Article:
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While breastfeeding may be your first choice of feeding your baby, there can be various reasons why you might want to acclimatize him or her to drink from a baby bottle. You may have to return to work, for instance, or you may need a respite now and then from nursing. At such times, it will help if you can make use of the best baby bottles ( babyblendybottles.com/Best-Baby-Bottles ) available in the market as an alternative to breastfeeding. That will make it easier for other family members or caregivers to nurse the baby in your stead.
Here’s what you need to know about baby bottles as an alternative to breastfeeding:
Materials of Baby Bottles
You can choose to get baby bottles made of BPA-free plastic, silicone, glass, or stainless steel. The baby bottle material should be FDA-approved and be easy to clean by hand or in a dishwasher. In the case of plastic baby bottles, it is best to avoid immersing them in boiling hot water. You can sterilize them, instead, by putting them for a few minutes in a microwave oven or a dishwasher.
Shapes and Sizes of Baby Bottles
Traditional baby bottles have long, slightly curved shapes, but you can find much smaller, more ergonomically designed ones with wide necks in the market. The wide-necked ones are easier to clean, but may not fit the drink holders in the baby stroller or your car. Some bottles have measurement marks to make it easier for you to check how much formula your baby is getting.
Choose baby bottles that are lightweight and easier for both you and the baby to hold. You may want to start with the smaller ones that are 4 ounces or less for newborns and get more appropriately sized ones as your baby grows.
Nipples of Baby Bottles
Baby bottle nipples are available in latex or silicone. While the latex ones are soft and flexible, the silicone nipples are firmer, more long-lasting, and easier to clean. Shape-wise, baby bottle nipples may be bell-like, dome-like, flat-sided, flat-topped, and wide-based. The ones meant for newborns and babies up to six months have smaller holes for milk flow than the ones for older babies. Generally, one milk drop per second flow is sufficient for most babies.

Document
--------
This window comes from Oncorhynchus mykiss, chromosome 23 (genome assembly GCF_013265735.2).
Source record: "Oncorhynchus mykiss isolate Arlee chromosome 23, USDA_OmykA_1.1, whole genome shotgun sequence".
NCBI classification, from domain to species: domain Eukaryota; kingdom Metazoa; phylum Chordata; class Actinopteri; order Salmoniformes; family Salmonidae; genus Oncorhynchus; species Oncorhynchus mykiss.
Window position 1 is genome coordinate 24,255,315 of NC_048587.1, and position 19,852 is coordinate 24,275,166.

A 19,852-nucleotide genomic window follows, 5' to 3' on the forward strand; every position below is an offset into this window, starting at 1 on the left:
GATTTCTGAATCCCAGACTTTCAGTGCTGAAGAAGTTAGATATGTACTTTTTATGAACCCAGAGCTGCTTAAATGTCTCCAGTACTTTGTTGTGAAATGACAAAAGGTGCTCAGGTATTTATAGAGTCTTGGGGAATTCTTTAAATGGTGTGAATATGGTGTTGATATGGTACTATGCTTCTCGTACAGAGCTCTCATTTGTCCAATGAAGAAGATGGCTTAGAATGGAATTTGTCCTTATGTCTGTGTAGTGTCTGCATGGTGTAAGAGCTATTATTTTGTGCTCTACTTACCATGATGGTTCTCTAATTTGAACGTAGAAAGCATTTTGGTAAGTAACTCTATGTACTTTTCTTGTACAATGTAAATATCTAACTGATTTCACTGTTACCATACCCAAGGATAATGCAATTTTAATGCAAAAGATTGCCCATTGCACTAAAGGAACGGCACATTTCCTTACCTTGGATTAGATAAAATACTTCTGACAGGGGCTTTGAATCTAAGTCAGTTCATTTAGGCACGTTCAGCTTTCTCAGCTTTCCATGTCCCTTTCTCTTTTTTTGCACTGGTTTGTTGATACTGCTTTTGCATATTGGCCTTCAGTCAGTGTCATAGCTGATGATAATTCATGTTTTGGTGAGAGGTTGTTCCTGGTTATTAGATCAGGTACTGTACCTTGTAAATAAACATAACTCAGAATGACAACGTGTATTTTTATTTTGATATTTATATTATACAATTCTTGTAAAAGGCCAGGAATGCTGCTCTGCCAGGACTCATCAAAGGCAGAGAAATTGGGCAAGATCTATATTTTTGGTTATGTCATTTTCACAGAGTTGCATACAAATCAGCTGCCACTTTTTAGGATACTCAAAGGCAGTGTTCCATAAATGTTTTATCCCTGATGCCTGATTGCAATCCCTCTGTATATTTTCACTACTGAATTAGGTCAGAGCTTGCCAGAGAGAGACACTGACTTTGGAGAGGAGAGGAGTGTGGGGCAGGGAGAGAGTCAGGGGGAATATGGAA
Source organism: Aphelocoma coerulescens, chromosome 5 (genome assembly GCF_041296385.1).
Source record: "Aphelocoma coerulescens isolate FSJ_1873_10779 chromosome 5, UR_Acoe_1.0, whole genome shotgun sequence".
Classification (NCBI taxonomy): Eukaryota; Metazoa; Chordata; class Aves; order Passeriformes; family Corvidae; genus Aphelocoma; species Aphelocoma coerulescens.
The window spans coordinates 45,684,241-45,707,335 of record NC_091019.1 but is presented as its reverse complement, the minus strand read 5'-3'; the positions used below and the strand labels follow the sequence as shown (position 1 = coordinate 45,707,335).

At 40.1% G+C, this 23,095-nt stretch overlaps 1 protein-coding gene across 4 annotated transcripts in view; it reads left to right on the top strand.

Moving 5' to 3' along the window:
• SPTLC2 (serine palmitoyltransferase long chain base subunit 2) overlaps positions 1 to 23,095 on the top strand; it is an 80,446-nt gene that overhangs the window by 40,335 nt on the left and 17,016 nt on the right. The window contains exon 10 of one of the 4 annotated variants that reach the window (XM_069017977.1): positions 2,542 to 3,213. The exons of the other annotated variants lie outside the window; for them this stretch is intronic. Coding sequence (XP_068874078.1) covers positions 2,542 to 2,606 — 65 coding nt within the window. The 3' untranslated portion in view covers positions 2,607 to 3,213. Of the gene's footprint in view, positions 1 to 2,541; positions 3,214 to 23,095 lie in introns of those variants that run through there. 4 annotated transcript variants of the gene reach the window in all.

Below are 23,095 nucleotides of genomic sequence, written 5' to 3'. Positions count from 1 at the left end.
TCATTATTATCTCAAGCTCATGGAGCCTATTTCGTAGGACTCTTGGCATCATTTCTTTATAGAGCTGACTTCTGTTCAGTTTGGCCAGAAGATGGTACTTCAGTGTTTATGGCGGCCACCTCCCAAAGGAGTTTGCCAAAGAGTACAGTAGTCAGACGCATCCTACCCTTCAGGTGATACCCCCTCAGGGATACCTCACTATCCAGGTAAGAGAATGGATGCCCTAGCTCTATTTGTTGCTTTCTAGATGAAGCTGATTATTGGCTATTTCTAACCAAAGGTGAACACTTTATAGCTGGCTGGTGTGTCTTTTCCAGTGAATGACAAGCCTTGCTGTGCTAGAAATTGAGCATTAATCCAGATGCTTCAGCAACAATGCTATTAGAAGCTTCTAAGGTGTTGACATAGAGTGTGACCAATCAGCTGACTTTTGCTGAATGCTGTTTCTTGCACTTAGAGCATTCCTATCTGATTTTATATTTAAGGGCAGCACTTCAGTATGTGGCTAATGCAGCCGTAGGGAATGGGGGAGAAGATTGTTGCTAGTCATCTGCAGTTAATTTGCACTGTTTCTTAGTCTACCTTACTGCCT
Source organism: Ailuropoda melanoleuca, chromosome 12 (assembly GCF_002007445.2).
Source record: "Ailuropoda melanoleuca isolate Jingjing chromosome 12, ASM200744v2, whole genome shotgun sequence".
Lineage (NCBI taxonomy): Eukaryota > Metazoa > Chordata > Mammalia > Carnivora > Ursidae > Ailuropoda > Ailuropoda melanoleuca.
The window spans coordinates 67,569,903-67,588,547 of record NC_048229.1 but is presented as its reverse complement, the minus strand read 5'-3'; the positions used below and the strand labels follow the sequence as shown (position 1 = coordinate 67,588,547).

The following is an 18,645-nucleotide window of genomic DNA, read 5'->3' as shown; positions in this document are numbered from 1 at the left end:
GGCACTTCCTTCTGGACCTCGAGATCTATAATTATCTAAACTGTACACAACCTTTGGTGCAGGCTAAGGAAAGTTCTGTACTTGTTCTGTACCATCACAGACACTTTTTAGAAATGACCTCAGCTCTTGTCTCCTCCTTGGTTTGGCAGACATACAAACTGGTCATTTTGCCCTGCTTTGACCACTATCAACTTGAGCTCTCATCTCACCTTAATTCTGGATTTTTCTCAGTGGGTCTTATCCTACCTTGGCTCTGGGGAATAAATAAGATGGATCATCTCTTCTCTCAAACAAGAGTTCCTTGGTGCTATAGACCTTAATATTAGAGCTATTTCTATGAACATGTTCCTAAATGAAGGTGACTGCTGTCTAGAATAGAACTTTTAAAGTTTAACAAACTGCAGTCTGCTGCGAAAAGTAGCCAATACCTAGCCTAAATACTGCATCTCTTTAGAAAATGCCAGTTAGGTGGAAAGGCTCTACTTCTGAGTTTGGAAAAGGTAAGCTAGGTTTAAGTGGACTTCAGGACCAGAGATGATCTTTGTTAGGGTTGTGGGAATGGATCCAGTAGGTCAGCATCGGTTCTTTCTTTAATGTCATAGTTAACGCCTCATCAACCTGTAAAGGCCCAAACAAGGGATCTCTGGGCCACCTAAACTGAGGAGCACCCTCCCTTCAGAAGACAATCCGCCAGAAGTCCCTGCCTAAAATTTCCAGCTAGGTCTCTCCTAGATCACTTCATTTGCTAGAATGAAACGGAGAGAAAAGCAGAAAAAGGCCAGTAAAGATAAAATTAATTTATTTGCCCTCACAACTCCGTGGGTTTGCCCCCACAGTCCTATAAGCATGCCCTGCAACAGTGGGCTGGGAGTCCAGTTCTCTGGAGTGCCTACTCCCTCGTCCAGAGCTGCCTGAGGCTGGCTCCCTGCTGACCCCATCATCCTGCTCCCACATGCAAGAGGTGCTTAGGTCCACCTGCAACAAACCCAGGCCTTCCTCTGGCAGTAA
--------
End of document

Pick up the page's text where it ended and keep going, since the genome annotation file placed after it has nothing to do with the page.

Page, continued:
To make sure, hold the baby bottle upside down and check if the milk drips or flows. You don’t want a fast flow as that might make the baby choke, especially if he or she is accustomed to breastfeeding. You may have to experiment with several nipples to find the one that your baby prefers.
Venting Systems in Baby Bottles
Swallowing air with milk can cause gas, colic, spit-up, and other digestive issues in babies. To avoid these problems, the best baby bottles have venting systems at the bottom or near the nipple. These have straw-like parts that remove air bubbles from the milk flow.
Mixing Systems in Baby Bottles
Some of the best baby bottles come with battery-operated mixers that make it more convenient for you to mix the baby formula. With a press of a button, the mixer with get rid of all chunks and create a smooth blend that will be easier for your baby to ingest.
A Few Things to Keep in Mind
• It may take a while to find the right bottle and nipple combination for your baby as well as to figure out the best position for feeding. You can cradle him or her while holding the bottle, but some babies might want you to pace around. Hold the baby upright as feeding while lying down can be risky. The milk might inadvertently enter the Eustachian tube and cause ear-related problems.
• It is best to feed your baby after he or she is well-rested.
• Warm the baby bottle nipple before use.
• If your baby is teething, put the nipple in the refrigerator to cool before use.
As there are many baby bottle and nipple varieties in the market, you will be able to find the ones that best suit your baby. Buy at least four or five combinations so you will always have at least one or two readies to use during feeding time.
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